One of the first policy victims of Japan's incoming Liberal Democratic Party is likely to be the commitment to phasing out nuclear power. The promise made after Fukushima does not sit well with the pro-business party.
As the country nears the two-year anniversary of the second-worst nuclear accident in history, the protests continue every Friday night outside the official residence of the prime minister of Japan. The demonstrations are very Japanese in their nature; more colorful than confrontational and polite instead of provocative.
But it seems likely that these people, drawn from all walks of life in this post-nuclear disaster nation, are to be disappointed in their campaign to have the government adhere to its predecessor's promise to do away with Japan's reliance on nuclear energy by the latter half of the 2030s.
Even in the run-up to the nation's general election on December 16, the LDP was making its intention to re-evaluate the promises made in the wake of the disaster known. And four days after the vote, as Prime Minister-elect Shinzo Abe was still putting together his cabinet, additional pressure was heaped upon a party that has in the past come in for criticism for having relationships with big business that some see as being just a little too cozy.
"We would like a realistic energy policy that is unwavering and made from a long-term perspective," Makoto Yagi, the president of Kansai Electric Power Co., told reporters in Osaka.
One of the nation's largest regional utility firms, providing energy to the industrialized region around Japan's second-largest city, Kansai Electric is also one of the power firms that is most reliant on nuclear energy to meet the needs of its customers.
In the months after the nation's nuclear power plants were switched off after the Fukushima disaster, there was acute concern in Osaka that the city would suffer rolling blackouts during the peak demand period over the summer. That was narrowly averted, but the issue arose again during one of the hottest summers on record in Japan this year.
Yagi, who also serves as chairman of the Federation of Electric Power Companies of Japan, accused the outgoing administration of Yoshihiko Noda of being inconsistent and confused in its plans for replacing nuclear power with renewable energy, including wind, wave, geothermal and solar energy.
"There are too many issues" that needed to be resolved, Yagi said.
"The energy strategy that plans to halt all nuclear reactors by the 2030s poses a challenge that is too excessive," he added. "We ask the new administration to review it."
At present, only two of the 50 commercial reactors in Japan are operating. Those two reactors, at the Oi nuclear plane in Fukui Prefecture, central Japan, were reactivated in July in spite of concerns expressed by local residents and seismologists who have radically rethought the danger posed to the nation's nuclear facilities by natural disasters.
The nuclear industry, on the other hand, was delighted and has pointed out in the intervening months that the two reactors have been operating without a hitch.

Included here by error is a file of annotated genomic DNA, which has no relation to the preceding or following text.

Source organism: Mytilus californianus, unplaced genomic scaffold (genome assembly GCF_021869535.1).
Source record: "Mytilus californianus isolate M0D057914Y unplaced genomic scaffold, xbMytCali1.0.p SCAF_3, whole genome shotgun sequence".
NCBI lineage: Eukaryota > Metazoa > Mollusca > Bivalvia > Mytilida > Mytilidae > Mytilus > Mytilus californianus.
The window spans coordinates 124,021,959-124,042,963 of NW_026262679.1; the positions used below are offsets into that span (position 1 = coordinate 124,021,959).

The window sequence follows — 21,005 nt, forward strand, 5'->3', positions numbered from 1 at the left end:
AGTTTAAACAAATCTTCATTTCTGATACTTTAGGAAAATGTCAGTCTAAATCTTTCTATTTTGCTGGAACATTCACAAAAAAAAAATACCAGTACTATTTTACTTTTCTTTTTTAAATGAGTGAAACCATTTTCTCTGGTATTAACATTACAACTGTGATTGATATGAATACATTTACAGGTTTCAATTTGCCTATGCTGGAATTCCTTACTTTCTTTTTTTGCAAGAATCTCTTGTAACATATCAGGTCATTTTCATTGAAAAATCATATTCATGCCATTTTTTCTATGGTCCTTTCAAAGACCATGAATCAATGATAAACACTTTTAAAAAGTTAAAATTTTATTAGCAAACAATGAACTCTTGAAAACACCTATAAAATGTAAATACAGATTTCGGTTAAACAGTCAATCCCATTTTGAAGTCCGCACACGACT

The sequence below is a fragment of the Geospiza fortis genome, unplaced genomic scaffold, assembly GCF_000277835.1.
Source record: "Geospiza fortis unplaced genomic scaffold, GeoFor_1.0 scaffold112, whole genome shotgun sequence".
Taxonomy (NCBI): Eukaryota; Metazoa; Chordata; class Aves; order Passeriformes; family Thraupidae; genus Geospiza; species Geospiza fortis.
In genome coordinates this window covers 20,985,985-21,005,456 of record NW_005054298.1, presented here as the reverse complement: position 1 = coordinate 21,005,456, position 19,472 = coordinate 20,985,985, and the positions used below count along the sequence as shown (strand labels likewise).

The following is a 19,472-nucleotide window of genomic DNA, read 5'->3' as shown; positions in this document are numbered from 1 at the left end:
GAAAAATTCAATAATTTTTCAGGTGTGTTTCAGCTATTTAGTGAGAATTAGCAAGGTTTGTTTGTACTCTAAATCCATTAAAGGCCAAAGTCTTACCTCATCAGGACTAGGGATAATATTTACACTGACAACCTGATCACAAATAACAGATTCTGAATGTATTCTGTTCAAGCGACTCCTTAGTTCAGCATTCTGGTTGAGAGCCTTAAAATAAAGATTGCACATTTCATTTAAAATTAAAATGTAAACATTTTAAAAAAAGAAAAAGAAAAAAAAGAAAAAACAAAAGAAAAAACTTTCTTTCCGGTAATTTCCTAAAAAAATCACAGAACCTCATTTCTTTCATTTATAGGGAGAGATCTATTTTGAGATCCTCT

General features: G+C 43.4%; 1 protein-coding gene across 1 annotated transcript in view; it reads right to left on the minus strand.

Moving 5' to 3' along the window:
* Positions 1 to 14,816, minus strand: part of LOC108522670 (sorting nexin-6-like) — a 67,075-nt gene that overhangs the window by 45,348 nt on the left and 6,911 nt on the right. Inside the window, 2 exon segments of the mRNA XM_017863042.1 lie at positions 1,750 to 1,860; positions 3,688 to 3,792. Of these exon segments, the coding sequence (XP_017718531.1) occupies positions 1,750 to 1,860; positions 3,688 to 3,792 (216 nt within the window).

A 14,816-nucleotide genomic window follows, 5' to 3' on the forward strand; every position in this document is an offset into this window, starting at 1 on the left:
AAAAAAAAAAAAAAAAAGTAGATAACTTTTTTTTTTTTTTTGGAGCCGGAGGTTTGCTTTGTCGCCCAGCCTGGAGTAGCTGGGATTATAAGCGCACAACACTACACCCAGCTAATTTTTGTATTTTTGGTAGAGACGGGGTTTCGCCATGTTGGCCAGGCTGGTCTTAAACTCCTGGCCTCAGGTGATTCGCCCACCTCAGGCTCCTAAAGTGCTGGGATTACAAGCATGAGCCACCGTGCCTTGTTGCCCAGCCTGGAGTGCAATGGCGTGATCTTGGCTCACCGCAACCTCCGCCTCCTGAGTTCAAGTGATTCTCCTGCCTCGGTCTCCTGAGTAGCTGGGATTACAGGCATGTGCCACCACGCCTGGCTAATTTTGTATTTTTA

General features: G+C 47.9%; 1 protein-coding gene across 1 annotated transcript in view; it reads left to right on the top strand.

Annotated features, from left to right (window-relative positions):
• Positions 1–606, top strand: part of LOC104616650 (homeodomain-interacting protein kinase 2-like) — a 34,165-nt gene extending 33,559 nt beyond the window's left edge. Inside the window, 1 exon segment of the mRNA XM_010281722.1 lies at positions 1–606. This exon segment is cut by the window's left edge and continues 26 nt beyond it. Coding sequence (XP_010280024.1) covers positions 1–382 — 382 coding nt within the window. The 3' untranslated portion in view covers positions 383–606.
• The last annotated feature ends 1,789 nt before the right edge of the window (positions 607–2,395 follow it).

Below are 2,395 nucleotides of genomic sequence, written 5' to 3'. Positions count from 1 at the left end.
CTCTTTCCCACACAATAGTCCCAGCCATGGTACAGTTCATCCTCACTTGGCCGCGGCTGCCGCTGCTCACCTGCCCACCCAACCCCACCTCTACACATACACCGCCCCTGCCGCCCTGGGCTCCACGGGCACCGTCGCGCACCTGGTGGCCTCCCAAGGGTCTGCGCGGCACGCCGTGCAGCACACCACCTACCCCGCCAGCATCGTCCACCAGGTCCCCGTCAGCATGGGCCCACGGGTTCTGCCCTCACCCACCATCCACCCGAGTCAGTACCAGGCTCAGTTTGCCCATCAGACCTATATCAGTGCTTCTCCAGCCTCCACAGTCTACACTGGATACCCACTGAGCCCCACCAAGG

Mr. Abe officially became prime minister on December 26 and named his new cabinet, giving Toshimitsu Motegi the portfolio of minister of economy, trade and industry, which is also tasked with overseeing the nuclear industry.
Rethinking power policy
Mr. Motegi wasted no time in indicating where the administration's priorities lie, telling a news conference later in the day that the promise to phase out nuclear power needs to be reviewed.
"In our party pledges, we have said that we will establish the best energy mix that is also sustainable within 10 years," he said. "The earlier [a decision is made] the better, but it may be a little too early to decide at this stage what the proportion of renewable energy or fossil-fuel energy should be."
Mr. Abe has himself tried to allay the fears of a public that is still struggling to come to terms with the enormity of last year's nuclear disaster, telling his very first press conference as prime minister that he will demand that the national nuclear regulatory body draws up "strict" safety regulations to be applied at Japan's atomic energy facilities.
But a party that has relied heavily on the largesse of big business to win back power after three years in opposition may find it hard to resist the demands of those firms. The LDP, for instance, is very aware that it won the election as a result of the electorate voting against the former administration rather than massively in favor of its new policies - including on the issue of nuclear power.
In early December, the Nuclear Regulation Authority announced that an active seismic fault line runs directly beneath the Tsuruga nuclear plant, operated by Japan Atomic Power Co. in Fukui Prefecture. By law, if the fault is confirmed to be active, the company will be required to decommission the facility.
In a statement, Japan Atomic Power contested the regulator's findings and said the results of the survey were "totally unacceptable."
The company said it would have an independent investigation conducted into the seismic stability of the area.